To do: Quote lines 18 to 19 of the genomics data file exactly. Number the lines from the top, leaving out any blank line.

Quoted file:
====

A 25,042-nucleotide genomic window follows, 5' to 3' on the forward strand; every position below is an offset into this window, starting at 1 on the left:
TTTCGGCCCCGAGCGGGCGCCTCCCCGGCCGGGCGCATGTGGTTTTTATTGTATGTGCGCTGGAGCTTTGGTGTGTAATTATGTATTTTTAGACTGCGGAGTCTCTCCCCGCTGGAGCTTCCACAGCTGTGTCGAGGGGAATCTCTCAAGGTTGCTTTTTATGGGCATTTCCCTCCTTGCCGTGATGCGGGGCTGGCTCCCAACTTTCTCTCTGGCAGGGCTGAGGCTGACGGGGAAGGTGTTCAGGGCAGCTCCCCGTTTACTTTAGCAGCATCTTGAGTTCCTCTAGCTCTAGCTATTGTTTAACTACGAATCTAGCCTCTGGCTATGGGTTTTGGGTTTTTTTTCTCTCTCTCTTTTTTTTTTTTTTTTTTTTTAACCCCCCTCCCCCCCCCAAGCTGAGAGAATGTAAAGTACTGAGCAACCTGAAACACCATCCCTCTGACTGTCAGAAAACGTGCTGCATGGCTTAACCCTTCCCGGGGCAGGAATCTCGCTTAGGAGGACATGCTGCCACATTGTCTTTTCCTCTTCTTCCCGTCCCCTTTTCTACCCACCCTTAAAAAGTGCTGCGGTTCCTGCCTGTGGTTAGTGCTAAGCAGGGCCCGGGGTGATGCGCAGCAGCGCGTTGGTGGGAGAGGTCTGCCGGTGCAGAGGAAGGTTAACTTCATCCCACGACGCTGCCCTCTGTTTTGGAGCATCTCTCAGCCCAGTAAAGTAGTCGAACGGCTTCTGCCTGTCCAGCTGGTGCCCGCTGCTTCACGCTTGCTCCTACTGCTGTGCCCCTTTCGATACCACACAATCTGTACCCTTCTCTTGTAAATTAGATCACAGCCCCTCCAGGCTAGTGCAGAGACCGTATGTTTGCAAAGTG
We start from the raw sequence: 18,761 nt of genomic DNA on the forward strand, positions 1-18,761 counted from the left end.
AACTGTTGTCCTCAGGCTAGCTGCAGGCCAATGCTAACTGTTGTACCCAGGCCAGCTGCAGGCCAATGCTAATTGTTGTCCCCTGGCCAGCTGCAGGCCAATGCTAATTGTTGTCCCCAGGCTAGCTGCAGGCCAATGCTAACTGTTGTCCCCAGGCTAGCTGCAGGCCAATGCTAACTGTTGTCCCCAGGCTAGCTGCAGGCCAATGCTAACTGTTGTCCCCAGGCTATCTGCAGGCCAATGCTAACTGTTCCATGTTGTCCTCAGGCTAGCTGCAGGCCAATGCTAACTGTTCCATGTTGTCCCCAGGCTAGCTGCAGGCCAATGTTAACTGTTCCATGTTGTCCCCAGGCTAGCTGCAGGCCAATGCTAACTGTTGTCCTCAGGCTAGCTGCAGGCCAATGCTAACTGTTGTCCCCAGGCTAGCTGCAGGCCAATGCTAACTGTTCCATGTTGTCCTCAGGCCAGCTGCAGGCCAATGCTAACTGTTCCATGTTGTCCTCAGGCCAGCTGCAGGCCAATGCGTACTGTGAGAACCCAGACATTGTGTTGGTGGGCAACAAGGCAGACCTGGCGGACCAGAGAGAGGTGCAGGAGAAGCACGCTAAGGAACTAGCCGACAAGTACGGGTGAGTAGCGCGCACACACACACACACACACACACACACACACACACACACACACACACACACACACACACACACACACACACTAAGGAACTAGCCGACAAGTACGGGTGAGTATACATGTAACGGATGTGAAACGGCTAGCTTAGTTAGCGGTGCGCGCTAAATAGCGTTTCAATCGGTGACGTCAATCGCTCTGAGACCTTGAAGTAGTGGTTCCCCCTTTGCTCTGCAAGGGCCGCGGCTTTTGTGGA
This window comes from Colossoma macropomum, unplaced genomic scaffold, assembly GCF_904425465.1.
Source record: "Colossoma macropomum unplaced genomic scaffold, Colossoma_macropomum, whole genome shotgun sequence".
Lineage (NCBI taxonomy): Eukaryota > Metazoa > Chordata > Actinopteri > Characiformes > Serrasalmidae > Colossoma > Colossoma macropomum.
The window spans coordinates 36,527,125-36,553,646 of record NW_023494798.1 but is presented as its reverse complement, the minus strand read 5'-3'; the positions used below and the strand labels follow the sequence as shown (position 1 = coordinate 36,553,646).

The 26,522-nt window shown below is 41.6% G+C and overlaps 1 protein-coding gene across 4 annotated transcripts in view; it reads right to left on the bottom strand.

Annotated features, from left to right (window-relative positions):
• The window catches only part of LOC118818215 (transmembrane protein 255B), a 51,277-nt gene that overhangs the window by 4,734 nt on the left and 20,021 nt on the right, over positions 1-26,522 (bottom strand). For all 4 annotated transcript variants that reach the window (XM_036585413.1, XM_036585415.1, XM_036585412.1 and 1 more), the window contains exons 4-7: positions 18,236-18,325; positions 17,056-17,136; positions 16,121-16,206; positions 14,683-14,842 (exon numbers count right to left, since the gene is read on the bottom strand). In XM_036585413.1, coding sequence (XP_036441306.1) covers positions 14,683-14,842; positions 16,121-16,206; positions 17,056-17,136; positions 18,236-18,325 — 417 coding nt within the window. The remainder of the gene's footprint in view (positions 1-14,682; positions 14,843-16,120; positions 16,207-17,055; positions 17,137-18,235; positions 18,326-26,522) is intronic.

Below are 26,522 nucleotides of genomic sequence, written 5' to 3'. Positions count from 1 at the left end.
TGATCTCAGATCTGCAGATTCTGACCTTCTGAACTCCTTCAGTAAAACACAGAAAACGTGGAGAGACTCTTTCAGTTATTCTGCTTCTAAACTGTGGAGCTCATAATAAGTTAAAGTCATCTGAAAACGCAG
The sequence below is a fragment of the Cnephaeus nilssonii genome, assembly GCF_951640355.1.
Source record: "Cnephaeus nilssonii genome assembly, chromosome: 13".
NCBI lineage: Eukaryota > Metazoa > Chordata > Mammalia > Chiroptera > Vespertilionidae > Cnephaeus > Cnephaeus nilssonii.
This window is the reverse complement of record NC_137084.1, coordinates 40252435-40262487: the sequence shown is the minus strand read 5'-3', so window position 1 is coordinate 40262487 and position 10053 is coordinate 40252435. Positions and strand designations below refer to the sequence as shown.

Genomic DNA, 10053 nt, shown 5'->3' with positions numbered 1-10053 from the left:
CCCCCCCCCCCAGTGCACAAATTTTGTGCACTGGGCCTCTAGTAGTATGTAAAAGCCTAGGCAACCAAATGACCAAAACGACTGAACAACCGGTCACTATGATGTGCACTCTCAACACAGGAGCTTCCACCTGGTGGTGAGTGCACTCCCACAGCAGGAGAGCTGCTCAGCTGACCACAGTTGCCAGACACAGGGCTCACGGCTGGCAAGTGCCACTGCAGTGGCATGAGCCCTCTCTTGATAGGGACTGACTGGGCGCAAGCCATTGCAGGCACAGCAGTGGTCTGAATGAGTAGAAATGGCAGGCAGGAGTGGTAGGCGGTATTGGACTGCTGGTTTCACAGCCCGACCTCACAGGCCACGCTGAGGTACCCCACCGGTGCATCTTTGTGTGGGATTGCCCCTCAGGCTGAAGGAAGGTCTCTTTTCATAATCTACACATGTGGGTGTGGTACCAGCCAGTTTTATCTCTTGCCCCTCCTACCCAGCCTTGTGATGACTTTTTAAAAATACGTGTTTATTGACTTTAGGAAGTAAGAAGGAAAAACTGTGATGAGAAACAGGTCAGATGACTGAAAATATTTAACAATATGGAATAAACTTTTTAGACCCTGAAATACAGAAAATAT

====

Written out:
Genomic DNA, 10053 nt, shown 5'->3' with positions numbered 1-10053 from the left:
CCCCCCCCCCCAGTGCACAAATTTTGTGCACTGGGCCTCTAGTAGTATGTAAAAGCCTAGGCAACCAAATGACCAAAACGACTGAACAACCGGTCACTATGATGTGCACTCTCAACACAGGAGCTTCCACCTGGTGGTGAGTGCACTCCCACAGCAGGAGAGCTGCTCAGCTGACCACAGTTGCCAGACACAGGGCTCACGGCTGGCAAGTGCCACTGCAGTGGCATGAGCCCTCTCTTGATAGGGACTGACTGGGCGCAAGCCATTGCAGGCACAGCAGTGGTCTGAATGAGTAGAAATGGCAGGCAGGAGTGGTAGGCGGTATTGGACTGCTGGTTTCACAGCCCGACCTCACAGGCCACGCTGAGGTACCCCACCGGTGCATCTTTGTGTGGGATTGCCCCTCAGGCTGAAGGAAGGTCTCTTTTCATAATCTACACATGTGGGTGTGGTACCAGCCAGTTTTATCTCTTGCCCCTCCTACCCAGCCTTGTGATGACTTTTTAAAAATACGTGTTTATTGACTTTAGGAAGTAAGAAGGAAAAACTGTGATGAGAAACAGGTCAGATGACTGAAAATATTTAACAATATGGAATAAACTTTTTAGACCCTGAAATACAGAAAATAT